The following is an extract from the address by the Miller’s great great grand-daughter, MRS MARIAN MCKENZIE JOHNSTON at the opening of Miller House, Cromarty, 8th April 2004.
“In 1927 my sister Bright and I – just back from India – were first shown the Birthplace Cottage and told about Hugh Miller by our grandfather, Sir Thomas Middleton of Rosefarm. He had married Lydia Miller Davidson, the eldest granddaughter of Hugh and Lydia.
Luckily for all of us my grandfather throughout his life had done extensive genealogical research, not only into his own family, the Middleton farmers who were brought to the Black Isle in 1797 by George Ross, ‘the Scotch agent’, but also into all the families the Middletons had since married. These were all families living in Cromarty at the time of the marriage of Hugh and Lydia in 1837, friends of both the Millers and the Frasers (for more detail, see below).
Here follows an explanation of the “Middleton Connection.”
Their eldest child, Harriet, born in 1839, emigrated to Australia in 1870 with her husband, the Rev John Davidson, when he was called to the Chalmer’s Church in Adelaide and then, in 1874, appointed Professor at the University there. He died there in 1881 and she in 1883, when her four children came back to Scotland.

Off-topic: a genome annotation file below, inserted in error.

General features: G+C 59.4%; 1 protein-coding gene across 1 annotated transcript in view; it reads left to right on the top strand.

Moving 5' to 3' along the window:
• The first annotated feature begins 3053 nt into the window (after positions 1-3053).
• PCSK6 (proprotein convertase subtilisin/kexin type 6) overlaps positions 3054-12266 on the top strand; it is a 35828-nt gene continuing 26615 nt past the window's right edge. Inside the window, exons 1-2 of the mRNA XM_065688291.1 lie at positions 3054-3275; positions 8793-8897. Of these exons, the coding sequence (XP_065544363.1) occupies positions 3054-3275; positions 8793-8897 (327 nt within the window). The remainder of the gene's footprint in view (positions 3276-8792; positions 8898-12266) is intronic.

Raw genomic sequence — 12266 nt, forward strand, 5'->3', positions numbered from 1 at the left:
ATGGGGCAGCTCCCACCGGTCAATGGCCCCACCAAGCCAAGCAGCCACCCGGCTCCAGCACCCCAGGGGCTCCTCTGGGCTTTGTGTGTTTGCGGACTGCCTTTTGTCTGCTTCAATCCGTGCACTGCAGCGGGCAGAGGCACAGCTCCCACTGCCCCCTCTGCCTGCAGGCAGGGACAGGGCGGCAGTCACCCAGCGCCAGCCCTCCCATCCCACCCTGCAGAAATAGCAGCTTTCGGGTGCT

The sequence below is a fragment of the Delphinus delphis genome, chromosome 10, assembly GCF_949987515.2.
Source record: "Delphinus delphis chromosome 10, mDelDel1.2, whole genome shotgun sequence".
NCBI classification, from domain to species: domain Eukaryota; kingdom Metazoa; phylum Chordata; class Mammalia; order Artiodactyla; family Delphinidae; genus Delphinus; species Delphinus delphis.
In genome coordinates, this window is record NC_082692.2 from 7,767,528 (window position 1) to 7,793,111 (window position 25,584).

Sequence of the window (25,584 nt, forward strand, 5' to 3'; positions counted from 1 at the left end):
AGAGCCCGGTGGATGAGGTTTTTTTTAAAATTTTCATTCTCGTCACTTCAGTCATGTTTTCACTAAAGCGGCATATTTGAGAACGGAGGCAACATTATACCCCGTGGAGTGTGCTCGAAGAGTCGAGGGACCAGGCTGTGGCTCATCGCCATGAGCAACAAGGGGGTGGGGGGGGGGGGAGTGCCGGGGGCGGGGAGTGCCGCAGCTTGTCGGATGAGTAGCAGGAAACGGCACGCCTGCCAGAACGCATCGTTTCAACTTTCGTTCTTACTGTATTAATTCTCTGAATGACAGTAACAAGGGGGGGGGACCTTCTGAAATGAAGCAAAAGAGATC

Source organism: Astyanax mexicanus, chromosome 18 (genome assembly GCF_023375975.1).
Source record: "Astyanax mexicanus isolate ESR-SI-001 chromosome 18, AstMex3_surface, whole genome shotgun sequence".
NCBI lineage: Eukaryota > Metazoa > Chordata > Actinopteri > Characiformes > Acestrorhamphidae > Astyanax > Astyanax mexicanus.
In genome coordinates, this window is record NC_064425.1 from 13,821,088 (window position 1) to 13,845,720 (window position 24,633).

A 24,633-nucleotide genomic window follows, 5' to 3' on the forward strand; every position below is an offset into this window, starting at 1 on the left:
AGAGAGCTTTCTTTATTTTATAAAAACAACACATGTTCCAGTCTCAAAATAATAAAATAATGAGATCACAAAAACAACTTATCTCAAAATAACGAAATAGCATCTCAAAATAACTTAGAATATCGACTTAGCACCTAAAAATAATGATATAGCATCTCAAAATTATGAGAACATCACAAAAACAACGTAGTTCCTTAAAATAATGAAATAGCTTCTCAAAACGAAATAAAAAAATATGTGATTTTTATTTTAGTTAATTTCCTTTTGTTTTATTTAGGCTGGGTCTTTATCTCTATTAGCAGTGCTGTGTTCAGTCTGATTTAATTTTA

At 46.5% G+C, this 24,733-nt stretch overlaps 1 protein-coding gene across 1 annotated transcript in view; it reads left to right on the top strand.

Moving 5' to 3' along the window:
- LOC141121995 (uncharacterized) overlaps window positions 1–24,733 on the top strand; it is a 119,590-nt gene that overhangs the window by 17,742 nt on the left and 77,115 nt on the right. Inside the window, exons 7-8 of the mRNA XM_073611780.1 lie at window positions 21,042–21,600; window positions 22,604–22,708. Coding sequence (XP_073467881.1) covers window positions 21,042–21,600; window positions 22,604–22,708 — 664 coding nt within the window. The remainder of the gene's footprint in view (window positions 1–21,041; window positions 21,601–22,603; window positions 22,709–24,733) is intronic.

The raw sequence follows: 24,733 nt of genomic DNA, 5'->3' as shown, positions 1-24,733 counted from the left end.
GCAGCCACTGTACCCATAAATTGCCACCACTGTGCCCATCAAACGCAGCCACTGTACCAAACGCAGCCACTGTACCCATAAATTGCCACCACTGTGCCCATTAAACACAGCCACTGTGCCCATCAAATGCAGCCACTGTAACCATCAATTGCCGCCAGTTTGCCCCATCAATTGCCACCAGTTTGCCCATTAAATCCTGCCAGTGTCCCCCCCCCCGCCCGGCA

The eldest child, Lydia, born in 1864, married Thomas Middleton (later Sir Thomas, a distinguished agronomist) of Rosefarm, Cromarty. Two Middleton brothers from County Durham in England had moved to the Black Isle in the 1770s as tenant farmers.
Their various descendants eventually managed to buy their farms, Thomas buying Rosefarm in 1923. The memorial to his wife Lydia is in the fenced Middleton family plot in the Gaelic cemetery just over the wall behind the Hugh Miller Monument, as well as memorials to their two children and three of their grandchildren. The continuing local connection with Hugh Miller now rests with John Gordon, who inherited Rosefarm from his grandmother, Bright Middleton, herself one of Lydia Miller’s grandchildren